LEARNATHON
III

Competition for grade 6 to 10 students! Learn, solve tests and earn prizes!

### Theory:

A device that converts electrical energy into mechanical energy is known as an Electric motor.
Electric motors are essential in today's world. They can be found in a water pump, a fan, a washing machine, a juicer, a mixer, and a grinder, among other things. We've already seen that when an electric current is passed through a conductor that is placed generally in a magnetic field, a force acts on the conductor, causing it to move. This is then used to build an electric motor.

We need to understand how a current-carrying coil experiences a turning effect when placed inside a permanent magnetic field to understand how a motor works.

Turning effect of a coil

Construction of electric motor:
A simple coil is inserted between the magnet's two poles. Take a look at segment $$AB$$ of the current-carrying conductor. The current is flowing in the direction of $$B$$, whereas it is flowing in the opposite direction in the conductor segment $$CD$$. Because the current in the segments $$AB$$ and $$CD$$ is flowing in opposite directions, the segments' motion will be in opposite directions according to Fleming's Left-hand rule. When the coil's two ends are subjected to opposing forces, they rotate.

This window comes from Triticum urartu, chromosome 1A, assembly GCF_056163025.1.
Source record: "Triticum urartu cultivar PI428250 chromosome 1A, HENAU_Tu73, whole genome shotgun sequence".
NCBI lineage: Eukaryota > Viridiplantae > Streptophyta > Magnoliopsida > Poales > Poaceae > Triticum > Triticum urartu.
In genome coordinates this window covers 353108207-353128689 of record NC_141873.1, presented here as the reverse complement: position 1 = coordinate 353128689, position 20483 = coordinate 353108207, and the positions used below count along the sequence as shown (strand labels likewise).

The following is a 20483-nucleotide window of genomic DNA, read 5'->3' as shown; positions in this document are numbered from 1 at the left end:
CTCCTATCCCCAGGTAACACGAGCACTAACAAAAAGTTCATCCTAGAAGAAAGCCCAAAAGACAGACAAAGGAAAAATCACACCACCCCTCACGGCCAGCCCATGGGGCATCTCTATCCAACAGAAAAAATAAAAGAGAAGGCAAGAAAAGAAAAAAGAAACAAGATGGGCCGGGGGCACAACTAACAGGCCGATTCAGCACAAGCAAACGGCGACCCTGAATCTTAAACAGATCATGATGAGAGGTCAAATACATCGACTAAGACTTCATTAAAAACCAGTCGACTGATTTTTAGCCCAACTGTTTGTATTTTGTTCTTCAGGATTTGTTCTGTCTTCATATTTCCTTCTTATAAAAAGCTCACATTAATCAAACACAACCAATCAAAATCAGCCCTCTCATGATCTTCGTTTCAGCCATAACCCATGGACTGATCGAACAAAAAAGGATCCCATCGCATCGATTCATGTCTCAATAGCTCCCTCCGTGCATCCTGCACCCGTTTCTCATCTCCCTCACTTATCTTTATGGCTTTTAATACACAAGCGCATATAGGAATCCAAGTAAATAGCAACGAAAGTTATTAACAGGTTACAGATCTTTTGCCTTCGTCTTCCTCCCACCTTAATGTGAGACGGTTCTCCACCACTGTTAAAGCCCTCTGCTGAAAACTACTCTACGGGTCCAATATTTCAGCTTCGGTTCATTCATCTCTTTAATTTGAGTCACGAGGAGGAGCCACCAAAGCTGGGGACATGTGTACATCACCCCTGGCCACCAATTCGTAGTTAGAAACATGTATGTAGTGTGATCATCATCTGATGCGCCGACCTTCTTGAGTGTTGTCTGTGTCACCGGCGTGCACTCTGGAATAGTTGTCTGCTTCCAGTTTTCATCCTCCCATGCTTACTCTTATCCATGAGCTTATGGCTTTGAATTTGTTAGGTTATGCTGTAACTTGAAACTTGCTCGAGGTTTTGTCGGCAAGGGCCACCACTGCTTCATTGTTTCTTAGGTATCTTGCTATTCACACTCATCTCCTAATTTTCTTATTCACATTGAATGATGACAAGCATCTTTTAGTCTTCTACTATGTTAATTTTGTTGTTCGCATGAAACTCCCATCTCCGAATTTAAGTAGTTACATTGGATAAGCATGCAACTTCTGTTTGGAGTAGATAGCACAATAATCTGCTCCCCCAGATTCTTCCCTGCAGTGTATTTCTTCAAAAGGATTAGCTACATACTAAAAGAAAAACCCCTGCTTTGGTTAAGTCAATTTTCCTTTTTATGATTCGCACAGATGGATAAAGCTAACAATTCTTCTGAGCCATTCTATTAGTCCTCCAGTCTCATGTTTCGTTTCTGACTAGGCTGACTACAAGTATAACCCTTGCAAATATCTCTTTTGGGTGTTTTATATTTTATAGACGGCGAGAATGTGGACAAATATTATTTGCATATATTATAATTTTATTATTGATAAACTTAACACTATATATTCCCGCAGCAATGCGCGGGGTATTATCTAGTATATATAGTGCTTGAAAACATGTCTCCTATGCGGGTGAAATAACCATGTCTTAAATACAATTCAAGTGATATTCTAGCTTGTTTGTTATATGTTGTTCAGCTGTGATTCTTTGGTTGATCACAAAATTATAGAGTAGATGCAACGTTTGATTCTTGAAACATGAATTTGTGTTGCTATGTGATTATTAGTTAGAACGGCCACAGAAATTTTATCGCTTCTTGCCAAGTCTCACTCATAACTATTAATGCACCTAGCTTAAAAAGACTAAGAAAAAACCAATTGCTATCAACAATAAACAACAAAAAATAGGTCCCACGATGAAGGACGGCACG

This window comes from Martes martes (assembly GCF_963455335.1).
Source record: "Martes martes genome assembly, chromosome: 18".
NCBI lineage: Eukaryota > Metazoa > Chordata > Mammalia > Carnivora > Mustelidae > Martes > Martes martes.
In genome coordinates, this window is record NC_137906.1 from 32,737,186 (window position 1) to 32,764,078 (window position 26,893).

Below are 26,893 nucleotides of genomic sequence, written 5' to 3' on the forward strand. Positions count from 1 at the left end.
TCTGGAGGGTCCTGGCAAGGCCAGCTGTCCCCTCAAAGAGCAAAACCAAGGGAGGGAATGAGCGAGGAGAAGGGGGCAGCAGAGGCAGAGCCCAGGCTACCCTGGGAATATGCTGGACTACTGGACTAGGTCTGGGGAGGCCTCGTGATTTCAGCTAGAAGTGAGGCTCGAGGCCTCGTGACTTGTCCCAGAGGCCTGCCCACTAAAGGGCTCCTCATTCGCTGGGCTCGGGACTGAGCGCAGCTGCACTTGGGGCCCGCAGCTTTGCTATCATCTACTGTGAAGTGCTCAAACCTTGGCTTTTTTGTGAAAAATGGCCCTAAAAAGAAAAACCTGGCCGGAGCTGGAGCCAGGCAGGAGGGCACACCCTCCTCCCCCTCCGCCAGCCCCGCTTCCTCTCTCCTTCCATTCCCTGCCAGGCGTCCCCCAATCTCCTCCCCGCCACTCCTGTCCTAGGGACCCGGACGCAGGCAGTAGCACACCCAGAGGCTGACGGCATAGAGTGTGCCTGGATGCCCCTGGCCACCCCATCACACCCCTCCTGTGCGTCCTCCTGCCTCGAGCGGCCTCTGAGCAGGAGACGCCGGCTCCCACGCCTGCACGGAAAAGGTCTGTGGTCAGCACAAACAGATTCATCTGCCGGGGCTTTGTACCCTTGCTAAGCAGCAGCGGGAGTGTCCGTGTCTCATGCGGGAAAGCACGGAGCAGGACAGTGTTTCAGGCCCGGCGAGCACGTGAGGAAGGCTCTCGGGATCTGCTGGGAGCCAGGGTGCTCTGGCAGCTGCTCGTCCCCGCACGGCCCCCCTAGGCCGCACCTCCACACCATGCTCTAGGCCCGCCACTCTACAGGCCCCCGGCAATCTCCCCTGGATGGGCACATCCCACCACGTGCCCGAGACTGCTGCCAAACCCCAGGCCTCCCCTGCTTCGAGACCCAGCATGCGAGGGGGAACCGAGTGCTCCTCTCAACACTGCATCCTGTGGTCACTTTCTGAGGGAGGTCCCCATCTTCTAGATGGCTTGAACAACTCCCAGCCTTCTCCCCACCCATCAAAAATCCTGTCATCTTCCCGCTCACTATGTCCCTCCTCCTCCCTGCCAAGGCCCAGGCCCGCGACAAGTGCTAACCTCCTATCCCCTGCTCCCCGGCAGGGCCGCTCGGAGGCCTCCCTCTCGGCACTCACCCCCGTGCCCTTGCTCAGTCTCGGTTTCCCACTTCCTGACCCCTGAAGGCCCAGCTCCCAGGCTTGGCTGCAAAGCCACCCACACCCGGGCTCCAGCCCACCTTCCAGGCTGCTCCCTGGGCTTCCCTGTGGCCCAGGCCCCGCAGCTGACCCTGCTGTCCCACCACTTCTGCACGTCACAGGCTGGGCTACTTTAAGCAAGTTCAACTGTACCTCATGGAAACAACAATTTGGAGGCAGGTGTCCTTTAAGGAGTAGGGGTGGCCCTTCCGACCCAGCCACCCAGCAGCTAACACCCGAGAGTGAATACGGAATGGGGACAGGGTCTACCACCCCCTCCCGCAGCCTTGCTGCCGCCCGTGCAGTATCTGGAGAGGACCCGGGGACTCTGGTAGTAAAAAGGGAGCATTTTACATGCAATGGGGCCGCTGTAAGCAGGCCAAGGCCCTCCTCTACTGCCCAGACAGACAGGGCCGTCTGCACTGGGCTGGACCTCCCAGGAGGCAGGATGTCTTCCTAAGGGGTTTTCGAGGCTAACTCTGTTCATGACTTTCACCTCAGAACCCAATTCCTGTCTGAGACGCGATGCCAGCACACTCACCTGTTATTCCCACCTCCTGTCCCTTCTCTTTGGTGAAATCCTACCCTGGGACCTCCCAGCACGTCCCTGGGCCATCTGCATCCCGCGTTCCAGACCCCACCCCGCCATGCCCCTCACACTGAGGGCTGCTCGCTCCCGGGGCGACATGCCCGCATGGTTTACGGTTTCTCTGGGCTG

Working:
If the current flows along the $$ABCD$$ line, the coil will rotate clockwise first, then anti-clockwise. If we want the coil to rotate in one direction, say clockwise, the current should flow along $$ABCD$$ for the first half of the rotation and $$DCBA$$ for the second half. A small device known as a split ring commutator is used to change the direction of the current.

There is no current flow in the coil when the gap in the split ring commutator is aligned with terminals $$X$$ and $$Y$$. However, as the coil moves forward, one of the split ring commutators comes into contact with the carbon brushes $$X$$ and $$Y$$. The current reversal is repeated every half rotation, resulting in a continuous rotation of the coil.

The speed of the rotation of the coil can be increased by:
• Intensifying the coil's current
• Expanding the coil's number of turns
• Expanding the coil's surface area
• Amplifying the magnetic field's strength